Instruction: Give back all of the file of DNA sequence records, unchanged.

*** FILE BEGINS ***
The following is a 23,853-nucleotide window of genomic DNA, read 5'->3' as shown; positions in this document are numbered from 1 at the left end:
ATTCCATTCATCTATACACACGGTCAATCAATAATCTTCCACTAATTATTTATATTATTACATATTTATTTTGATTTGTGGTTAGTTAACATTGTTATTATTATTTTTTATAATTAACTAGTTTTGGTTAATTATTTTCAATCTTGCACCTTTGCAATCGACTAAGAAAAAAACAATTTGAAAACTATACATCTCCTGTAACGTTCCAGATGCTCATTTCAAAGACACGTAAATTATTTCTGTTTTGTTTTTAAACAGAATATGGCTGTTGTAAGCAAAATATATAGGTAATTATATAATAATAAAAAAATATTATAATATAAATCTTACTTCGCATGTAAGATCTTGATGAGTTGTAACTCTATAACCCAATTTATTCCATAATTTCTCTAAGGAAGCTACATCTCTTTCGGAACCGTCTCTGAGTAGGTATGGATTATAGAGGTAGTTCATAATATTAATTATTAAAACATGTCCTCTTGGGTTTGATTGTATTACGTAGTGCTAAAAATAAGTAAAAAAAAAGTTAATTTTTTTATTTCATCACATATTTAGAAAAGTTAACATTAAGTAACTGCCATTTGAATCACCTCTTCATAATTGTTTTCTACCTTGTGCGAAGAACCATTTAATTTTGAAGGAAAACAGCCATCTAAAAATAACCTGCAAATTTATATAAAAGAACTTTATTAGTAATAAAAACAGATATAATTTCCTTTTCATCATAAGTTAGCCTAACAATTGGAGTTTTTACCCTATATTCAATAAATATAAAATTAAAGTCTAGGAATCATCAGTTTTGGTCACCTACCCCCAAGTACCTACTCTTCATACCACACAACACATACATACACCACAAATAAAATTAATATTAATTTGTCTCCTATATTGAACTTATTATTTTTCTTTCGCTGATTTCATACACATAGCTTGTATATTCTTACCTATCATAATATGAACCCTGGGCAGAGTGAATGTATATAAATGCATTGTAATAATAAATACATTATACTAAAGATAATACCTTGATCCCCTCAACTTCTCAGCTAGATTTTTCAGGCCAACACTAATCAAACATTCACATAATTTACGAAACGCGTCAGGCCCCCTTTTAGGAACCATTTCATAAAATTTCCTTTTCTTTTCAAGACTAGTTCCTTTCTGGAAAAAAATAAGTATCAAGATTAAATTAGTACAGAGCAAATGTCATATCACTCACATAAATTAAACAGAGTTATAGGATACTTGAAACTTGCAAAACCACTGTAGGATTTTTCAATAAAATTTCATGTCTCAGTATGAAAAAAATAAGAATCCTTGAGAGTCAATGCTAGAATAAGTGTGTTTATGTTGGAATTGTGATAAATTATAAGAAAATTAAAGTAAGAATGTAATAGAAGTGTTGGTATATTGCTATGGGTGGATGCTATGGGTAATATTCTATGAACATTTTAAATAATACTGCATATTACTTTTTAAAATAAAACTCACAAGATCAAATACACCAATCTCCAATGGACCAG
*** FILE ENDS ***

The following is a 23,853-nucleotide window of genomic DNA, read 5'->3' as shown; positions in this document are numbered from 1 at the left end:
ATTCCATTCATCTATACACACGGTCAATCAATAATCTTCCACTAATTATTTATATTATTACATATTTATTTTGATTTGTGGTTAGTTAACATTGTTATTATTATTTTTTATAATTAACTAGTTTTGGTTAATTATTTTCAATCTTGCACCTTTGCAATCGACTAAGAAAAAAACAATTTGAAAACTATACATCTCCTGTAACGTTCCAGATGCTCATTTCAAAGACACGTAAATTATTTCTGTTTTGTTTTTAAACAGAATATGGCTGTTGTAAGCAAAATATATAGGTAATTATATAATAATAAAAAAATATTATAATATAAATCTTACTTCGCATGTAAGATCTTGATGAGTTGTAACTCTATAACCCAATTTATTCCATAATTTCTCTAAGGAAGCTACATCTCTTTCGGAACCGTCTCTGAGTAGGTATGGATTATAGAGGTAGTTCATAATATTAATTATTAAAACATGTCCTCTTGGGTTTGATTGTATTACGTAGTGCTAAAAATAAGTAAAAAAAAAGTTAATTTTTTTATTTCATCACATATTTAGAAAAGTTAACATTAAGTAACTGCCATTTGAATCACCTCTTCATAATTGTTTTCTACCTTGTGCGAAGAACCATTTAATTTTGAAGGAAAACAGCCATCTAAAAATAACCTGCAAATTTATATAAAAGAACTTTATTAGTAATAAAAACAGATATAATTTCCTTTTCATCATAAGTTAGCCTAACAATTGGAGTTTTTACCCTATATTCAATAAATATAAAATTAAAGTCTAGGAATCATCAGTTTTGGTCACCTACCCCCAAGTACCTACTCTTCATACCACACAACACATACATACACCACAAATAAAATTAATATTAATTTGTCTCCTATATTGAACTTATTATTTTTCTTTCGCTGATTTCATACACATAGCTTGTATATTCTTACCTATCATAATATGAACCCTGGGCAGAGTGAATGTATATAAATGCATTGTAATAATAAATACATTATACTAAAGATAATACCTTGATCCCCTCAACTTCTCAGCTAGATTTTTCAGGCCAACACTAATCAAACATTCACATAATTTACGAAACGCGTCAGGCCCCCTTTTAGGAACCATTTCATAAAATTTCCTTTTCTTTTCAAGACTAGTTCCTTTCTGGAAAAAAATAAGTATCAAGATTAAATTAGTACAGAGCAAATGTCATATCACTCACATAAATTAAACAGAGTTATAGGATACTTGAAACTTGCAAAACCACTGTAGGATTTTTCAATAAAATTTCATGTCTCAGTATGAAAAAAATAAGAATCCTTGAGAGTCAATGCTAGAATAAGTGTGTTTATGTTGGAATTGTGATAAATTATAAGAAAATTAAAGTAAGAATGTAATAGAAGTGTTGGTATATTGCTATGGGTGGATGCTATGGGTAATATTCTATGAACATTTTAAATAATACTGCATATTACTTTTTAAAATAAAACTCACAAGATCAAATACACCAATCTCCAATGGACCAG